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HR should lead on employer brand management

More than half of employers (59%) believe employer brand management is key to HR strategy, according to research by consultancy People in Business and research body CRF Institute.

The research, seen exclusively by HR magazine, found employer brand development has become recognised as a key component of an organisation's HR strategy.

The term 'employer branding' describes how an organisation markets what it has to offer to potential and existing employees. A strong employer brand should connect an organisation's values, people strategy and HR policies to the corporate brand.

The global research analysed responses from more than 250 employers from 32 countries.

David Richardson, managing director of People in Business, former HR director at Coca-Cola and Lloyds Group and co-author of the report, said employers must ensure potential employees view the company "exactly how you want them to see it".

"It's important to get employer branding correct right from the start of the recruitment process," Richardson said.

"The promises you make as a company to the outside world must be followed through from the first day an employee joins. If not, they will soon realise it's not the place they expected."

Rob Howsam, creative director at consultancy Purpose, said a positive brand reputation is equally dependent on brand culture, which at its heart is about the actions of employees.

"And that puts HR firmly on the frontline, with responsibility for branding and brand strategy," he added.

"HR provides the ideal forum for investigating, defining and influencing brand culture. By involving employees in the process, not only can HR create essential brand expressions that have traction, it can also reduce the 'not invented here' resistance that is the downfall of many new branding initiatives."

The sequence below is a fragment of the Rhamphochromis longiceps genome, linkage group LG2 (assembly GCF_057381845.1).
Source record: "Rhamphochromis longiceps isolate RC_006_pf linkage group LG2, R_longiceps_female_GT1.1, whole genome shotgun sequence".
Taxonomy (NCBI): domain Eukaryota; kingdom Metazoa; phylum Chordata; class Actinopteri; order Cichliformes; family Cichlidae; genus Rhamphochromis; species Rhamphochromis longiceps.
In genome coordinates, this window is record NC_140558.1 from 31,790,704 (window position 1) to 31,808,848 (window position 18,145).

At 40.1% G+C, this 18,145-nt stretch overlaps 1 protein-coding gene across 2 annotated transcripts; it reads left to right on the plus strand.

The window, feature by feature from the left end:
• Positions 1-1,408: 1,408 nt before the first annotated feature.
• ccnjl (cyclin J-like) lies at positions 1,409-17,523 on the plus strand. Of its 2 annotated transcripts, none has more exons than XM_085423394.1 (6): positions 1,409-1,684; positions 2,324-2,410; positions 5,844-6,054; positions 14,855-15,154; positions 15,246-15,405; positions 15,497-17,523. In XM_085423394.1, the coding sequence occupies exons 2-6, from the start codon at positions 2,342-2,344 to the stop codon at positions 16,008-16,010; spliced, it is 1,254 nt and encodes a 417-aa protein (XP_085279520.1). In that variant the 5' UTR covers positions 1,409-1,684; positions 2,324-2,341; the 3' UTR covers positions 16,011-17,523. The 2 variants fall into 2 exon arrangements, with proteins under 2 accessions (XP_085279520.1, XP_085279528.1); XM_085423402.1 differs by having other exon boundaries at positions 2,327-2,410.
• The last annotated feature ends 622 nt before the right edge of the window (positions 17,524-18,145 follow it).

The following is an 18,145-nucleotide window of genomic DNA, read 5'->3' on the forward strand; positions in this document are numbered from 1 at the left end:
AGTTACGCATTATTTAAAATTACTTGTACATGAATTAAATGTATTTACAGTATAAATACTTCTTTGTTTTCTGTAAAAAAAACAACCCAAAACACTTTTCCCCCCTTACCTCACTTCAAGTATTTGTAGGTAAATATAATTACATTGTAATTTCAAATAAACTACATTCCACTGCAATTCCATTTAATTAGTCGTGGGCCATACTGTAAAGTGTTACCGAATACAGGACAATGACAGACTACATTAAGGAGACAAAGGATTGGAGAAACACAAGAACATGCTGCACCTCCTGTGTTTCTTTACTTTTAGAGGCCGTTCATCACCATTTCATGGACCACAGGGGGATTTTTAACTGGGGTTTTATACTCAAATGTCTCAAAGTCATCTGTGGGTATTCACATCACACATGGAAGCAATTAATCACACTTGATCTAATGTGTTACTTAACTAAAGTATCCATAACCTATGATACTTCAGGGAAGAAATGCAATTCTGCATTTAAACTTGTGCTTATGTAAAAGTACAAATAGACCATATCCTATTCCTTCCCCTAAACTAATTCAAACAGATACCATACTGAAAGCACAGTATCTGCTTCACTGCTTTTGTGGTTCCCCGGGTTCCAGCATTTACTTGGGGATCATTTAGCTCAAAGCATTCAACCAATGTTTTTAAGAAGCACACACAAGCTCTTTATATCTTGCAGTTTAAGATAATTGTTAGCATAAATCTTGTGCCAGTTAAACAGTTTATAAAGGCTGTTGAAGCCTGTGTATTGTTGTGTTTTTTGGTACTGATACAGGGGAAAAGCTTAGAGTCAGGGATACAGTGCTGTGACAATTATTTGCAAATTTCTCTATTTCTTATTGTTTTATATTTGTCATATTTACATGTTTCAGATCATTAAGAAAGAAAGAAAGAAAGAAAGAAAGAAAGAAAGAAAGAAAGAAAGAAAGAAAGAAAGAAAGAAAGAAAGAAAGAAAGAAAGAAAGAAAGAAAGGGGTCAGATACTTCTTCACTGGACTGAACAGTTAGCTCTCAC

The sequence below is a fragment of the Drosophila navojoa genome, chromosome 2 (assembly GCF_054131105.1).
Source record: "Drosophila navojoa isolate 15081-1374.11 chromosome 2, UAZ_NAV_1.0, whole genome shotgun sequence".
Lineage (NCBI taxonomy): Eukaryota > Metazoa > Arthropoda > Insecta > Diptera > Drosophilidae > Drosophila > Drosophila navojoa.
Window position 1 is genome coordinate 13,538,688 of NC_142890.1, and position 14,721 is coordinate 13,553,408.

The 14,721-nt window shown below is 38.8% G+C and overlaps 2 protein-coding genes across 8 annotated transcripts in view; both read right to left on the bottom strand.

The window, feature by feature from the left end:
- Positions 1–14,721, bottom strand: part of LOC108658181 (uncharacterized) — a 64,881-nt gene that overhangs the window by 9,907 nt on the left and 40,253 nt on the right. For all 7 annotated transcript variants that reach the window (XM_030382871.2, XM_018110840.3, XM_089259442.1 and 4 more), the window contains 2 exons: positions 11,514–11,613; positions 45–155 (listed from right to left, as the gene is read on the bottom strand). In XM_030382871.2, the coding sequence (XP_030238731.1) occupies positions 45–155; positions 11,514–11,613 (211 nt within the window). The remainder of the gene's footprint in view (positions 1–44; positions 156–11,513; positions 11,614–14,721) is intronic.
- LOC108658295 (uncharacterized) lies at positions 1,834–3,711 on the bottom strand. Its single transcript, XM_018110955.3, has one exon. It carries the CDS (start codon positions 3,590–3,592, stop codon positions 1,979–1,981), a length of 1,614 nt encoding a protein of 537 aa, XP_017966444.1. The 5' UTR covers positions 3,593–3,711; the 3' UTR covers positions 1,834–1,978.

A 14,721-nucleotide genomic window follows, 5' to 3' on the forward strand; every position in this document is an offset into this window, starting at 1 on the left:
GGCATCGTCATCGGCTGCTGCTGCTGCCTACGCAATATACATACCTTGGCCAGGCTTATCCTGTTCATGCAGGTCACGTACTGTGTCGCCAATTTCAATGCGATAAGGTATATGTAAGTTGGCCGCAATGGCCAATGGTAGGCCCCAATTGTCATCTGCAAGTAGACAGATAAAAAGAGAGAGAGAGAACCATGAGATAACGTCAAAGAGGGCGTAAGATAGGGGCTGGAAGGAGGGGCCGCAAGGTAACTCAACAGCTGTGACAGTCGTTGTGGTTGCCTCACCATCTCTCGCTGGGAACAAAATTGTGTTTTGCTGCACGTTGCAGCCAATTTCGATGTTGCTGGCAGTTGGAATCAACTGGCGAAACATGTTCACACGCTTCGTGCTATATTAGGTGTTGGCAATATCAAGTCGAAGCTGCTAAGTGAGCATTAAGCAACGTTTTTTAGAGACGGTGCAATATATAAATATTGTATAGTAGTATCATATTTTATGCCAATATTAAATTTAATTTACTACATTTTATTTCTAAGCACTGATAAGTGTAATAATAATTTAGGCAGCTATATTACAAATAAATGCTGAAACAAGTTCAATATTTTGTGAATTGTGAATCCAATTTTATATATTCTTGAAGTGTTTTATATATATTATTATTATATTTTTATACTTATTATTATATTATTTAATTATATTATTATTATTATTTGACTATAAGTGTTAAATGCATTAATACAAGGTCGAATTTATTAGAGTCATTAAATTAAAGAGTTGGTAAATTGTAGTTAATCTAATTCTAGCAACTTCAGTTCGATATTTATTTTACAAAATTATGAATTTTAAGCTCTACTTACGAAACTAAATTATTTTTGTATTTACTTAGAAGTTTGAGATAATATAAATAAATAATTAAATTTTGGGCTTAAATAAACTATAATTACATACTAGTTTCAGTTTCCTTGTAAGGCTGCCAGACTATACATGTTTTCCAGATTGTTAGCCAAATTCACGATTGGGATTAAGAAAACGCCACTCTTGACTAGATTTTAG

The report found social media has had a profound effect on employer branding. It has improved the ability of candidates to compare a recruiter's claims with employee opinion. Therefore, organisations must ensure recruitment messages align with employee perceptions.

"When I first started as an HR director social media didn't really exist. Organisations could make claims about their company and no one would question it," Richardson said.

"It wasn't until someone arrived that they realised you weren't quite as straightforward as you should have been. Potential employees are now treating companies the 'Amazon way'. They are checking out reviews and gauging employees thoughts on Facebook and websites such as Glassdoor and Payscale.

"If HR is going to make an impact on the business, we've got to think like marketers."

The report also found career sites remain a key focus for external brand communication, but that there has been a significant shift in recruitment marketing towards professional, social and referral networks.

More than two-thirds of employers said they would be developing their careers sites and investing in image and video.

Eighty-two percent said they would be increasing their use of professional networks and 70% said they would increase their presence on social media.

But not all media channels remain popular - 43% plan to reduce their use of print media and 29% plan to decrease their involvement with recruiters.